Why do different countries trade with each other? As trade benefits them, they trade with each other. Why does gain from trade arise?
The gain from trade arises because of specialisation in production and division of labour. Individuals specialise, firms specialise in certain products.
Same is true for the countries. That is why, each country is interested in exchanging its own specialised products for non- specialised products. But which products should a country specialise in? Classical economists answered this question.
According to classical writters, differences in cost form the basis of trade. Differences in cost may be two types: (i) absolute cost difference, and (ii) comparative cost difference. In 1776, Adam Smith argued that absolute cost difference or absolute advantage is the basis of trade.
But another classical economist, David Ricardo, went a step forward in 1817 to search the basis of trade in terms of comparative cost difference or comparative advantage. Adam Smith argued that a country will export that commodity in which it has an absolute advantage and import that commodity in which it has an absolute disadvantage.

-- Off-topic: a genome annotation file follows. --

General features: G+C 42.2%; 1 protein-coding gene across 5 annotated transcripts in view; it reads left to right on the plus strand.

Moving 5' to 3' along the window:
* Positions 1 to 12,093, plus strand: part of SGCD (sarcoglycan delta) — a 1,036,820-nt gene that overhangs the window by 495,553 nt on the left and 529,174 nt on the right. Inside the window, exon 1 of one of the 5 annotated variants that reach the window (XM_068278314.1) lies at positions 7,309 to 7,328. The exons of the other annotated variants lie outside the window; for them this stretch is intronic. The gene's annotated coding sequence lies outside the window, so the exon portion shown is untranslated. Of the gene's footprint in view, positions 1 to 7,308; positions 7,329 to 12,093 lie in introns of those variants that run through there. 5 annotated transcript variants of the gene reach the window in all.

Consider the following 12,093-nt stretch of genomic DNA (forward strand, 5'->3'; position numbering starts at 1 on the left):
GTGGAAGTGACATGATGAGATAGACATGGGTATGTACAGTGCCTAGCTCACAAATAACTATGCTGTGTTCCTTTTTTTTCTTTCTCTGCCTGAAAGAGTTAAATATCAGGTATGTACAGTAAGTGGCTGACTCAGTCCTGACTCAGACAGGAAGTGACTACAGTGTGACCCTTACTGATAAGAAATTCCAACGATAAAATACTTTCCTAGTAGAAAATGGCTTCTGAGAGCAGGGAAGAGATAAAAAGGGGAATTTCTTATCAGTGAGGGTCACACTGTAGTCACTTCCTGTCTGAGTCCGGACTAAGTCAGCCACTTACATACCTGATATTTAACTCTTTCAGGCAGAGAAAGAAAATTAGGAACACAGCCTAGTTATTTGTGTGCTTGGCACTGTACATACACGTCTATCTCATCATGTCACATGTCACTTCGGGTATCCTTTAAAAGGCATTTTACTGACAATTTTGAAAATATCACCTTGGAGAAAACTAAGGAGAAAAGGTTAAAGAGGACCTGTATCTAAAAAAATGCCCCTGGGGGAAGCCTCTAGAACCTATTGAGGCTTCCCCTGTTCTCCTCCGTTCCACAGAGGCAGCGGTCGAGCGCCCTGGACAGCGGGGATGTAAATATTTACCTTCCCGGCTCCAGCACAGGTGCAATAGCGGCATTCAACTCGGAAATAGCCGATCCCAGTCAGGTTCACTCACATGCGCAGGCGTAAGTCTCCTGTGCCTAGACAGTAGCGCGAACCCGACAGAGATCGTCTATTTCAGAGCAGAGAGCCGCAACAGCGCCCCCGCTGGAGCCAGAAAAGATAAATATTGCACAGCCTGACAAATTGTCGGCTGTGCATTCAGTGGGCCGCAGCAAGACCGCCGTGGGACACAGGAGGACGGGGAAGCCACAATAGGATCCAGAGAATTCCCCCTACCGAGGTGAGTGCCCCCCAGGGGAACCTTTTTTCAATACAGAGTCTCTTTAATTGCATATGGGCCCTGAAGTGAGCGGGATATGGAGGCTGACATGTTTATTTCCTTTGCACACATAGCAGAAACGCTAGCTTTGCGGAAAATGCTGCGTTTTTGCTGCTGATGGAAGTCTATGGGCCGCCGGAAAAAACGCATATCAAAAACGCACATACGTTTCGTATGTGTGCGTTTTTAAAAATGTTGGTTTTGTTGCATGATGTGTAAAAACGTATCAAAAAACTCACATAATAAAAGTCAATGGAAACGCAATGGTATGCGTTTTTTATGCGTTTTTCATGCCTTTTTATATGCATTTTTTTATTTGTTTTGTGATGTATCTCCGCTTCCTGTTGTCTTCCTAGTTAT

According to Ricardo, a country will produce and export that commodity in which it has a comparative advantage and will import that commodity in which it has a comparative disadvantage.
In explaining their trade theory, classicists made the following assumptions:
(i) There are two countries, two commodities and one factor; i.e., a 2 x 2 x 1 model.
(ii) Labour theory of value holds. Classicists argued that labour is the only productive input as far as the value of a commodity is concerned. Value of a commodity is determined by the amount of labour embodied in it. Thus, production cost is measured in terms of labour costs only.
(iii) Production function obeys constant returns to scale. In other words, output per unit of labour is constant over all relevant ranges of the production function.
(iv) Inputs, although mobile domestically, are completely immobile internationally.